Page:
Importantly and in contrast, unlike naming the genes after the genomic contigs or scaffolds in which they are found, changing the names or the order of the sequences in a genome assembly has no effect on the UniqTag k-mers of those genes.

Results

To demonstrate the stability and utility of UniqTag, we assigned identifiers to the genes of ten builds of the Ensembl human genome [5] (every fifth build from 40 through 70, and builds 74, 75 and 76) spanning eight years and three major genome assemblies (NCBI36 up to build 54, GRCh37 up to build 75, and GRCh38 for build 76). Ensembl build 75, the final build to use GRCh37, is used as the reference to which all other builds are compared. The number of common UniqTag identifiers between build 75 and nine other builds is shown in Fig 1. A UniqTag identifier of nine amino acids (k = 9) was assigned to the first protein sequence, that with the smallest Ensembl protein (ENSP) accession number, of each gene. Also shown is the number of common gene and protein identifiers (ENSG and ENSP accession numbers) between builds and the number of genes with peptide sequences that are identical between builds. Although less stable than the gene ID, the UniqTag is more stable than the protein ID and the peptide sequence. The last build of GRCh37, build 75, and the first build of GRCh38, build 76, for example have 20,376 (90.7%) UniqTag in common and 21,097 (93.9%) ENSG accession numbers in common of the 22,469 genes of build 76.

thumbnail
Fig 1. The number of common UniqTag identifiers between build 75 of the Ensembl human genome and nine other builds, the number of common gene and protein identifiers between builds, and the number of genes with peptide sequences that are identical between builds.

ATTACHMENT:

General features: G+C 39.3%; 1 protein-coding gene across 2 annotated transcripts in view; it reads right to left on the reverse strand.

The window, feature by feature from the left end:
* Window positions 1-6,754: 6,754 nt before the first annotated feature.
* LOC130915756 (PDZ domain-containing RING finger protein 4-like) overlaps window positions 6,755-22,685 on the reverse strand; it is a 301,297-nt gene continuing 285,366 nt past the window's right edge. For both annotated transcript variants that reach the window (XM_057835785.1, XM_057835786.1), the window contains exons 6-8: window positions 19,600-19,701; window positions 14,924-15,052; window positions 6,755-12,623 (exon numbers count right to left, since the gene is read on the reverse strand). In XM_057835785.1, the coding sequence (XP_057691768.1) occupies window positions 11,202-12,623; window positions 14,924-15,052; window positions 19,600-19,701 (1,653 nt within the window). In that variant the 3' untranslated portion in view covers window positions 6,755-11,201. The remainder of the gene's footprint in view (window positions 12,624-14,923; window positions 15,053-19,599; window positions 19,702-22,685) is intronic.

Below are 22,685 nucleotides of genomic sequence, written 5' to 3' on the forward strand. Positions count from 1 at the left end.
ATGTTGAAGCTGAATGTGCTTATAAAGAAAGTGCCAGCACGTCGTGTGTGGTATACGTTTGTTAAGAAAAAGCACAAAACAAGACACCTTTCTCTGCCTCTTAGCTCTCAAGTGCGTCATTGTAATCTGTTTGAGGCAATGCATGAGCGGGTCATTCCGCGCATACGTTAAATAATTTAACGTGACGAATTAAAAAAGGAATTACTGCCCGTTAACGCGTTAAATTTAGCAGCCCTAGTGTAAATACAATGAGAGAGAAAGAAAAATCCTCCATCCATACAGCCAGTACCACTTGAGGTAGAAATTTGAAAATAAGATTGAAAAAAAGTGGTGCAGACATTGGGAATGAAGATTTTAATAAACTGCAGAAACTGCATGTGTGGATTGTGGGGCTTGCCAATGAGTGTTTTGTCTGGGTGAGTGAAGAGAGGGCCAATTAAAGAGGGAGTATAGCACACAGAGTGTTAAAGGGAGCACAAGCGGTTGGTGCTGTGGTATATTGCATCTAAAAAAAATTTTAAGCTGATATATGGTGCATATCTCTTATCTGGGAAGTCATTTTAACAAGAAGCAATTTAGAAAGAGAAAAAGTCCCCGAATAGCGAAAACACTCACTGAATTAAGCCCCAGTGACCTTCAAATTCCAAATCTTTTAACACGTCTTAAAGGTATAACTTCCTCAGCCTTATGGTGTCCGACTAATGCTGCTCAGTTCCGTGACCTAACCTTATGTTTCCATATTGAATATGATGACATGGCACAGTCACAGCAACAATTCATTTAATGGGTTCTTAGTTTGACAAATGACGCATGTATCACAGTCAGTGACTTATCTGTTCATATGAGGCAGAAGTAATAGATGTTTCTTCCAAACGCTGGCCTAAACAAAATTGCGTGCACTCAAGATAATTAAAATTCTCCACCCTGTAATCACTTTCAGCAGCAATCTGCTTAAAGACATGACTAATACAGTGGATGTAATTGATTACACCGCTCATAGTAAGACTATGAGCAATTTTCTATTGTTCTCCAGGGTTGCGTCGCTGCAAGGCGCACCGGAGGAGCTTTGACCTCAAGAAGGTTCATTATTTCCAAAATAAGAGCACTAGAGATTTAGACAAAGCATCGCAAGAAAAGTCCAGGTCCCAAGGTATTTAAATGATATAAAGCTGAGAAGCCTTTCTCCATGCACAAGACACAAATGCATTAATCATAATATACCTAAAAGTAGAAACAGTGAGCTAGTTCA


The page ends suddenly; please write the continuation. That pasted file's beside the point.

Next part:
https://doi.org/10.1371/journal.pone.0128026.g001

The stability of the UniqTag is insensitive to the size of the UniqTag identifier for values of k between 8 and 50 amino acids, shown in Fig 2. The data for both figures are shown in Table A in S1 File.

thumbnail
Fig 2. The number of common UniqTag identifiers between build 75 of the Ensembl human genome and nine other builds for different values of k.

https://doi.org/10.1371/journal.pone.0128026.g002

As described above, genes with the same peptide sequence result in hash collisions and are disambiguated using a numerical suffix. Duplicate UniqTag k-mers due to hash collisions are rare, but can occur in sequences that have no unique k-mer, which is most likely with short sequences. NCBI GRCh37 build 75 has 23,393 annotated genes, which have 21,783 (93.1%) distinct peptide sequences. Of these 21,783 distinct sequences, there are 54 (0.25%) UniqTag collisions.

Conclusions

Whereas the gene and protein identifiers can, with effort, be lifted over from older builds to the newest build, the UniqTag identifier can be generated without any knowledge of previous assemblies, making it a much simpler operation. The number of identical peptide sequences between builds shows the stability that would be expected of using a cryptographic hash value of the peptide sequence as the identifier. The stability of the UniqTag is insensitive to the size of the UniqTag k-mer for a large range of k.

Supporting Information

S1 File.

The data used to plot Figs. 1 and 2, also available in tab-separated values (TSV) format (Table A). The source of UniqTag 1.0, implemented in Ruby (Listing A). The Makefile script that calculates the data used to plot Figs. 1 and 2 (Listing B).

https://doi.org/10.1371/journal.pone.0128026.s001

(PDF)

Acknowledgments

The authors thank Nathaniel Street for his enthusiastic feedback, the SMarTForests project and the organizers of the 2014 Conifer Genome Summit that made our conversation possible.

Author Contributions

Conceived and designed the experiments: SDJ. Performed the experiments: SDJ. Analyzed the data: SDJ. Contributed reagents/materials/analysis tools: SDJ. Wrote the paper: SDJ IB JB.

References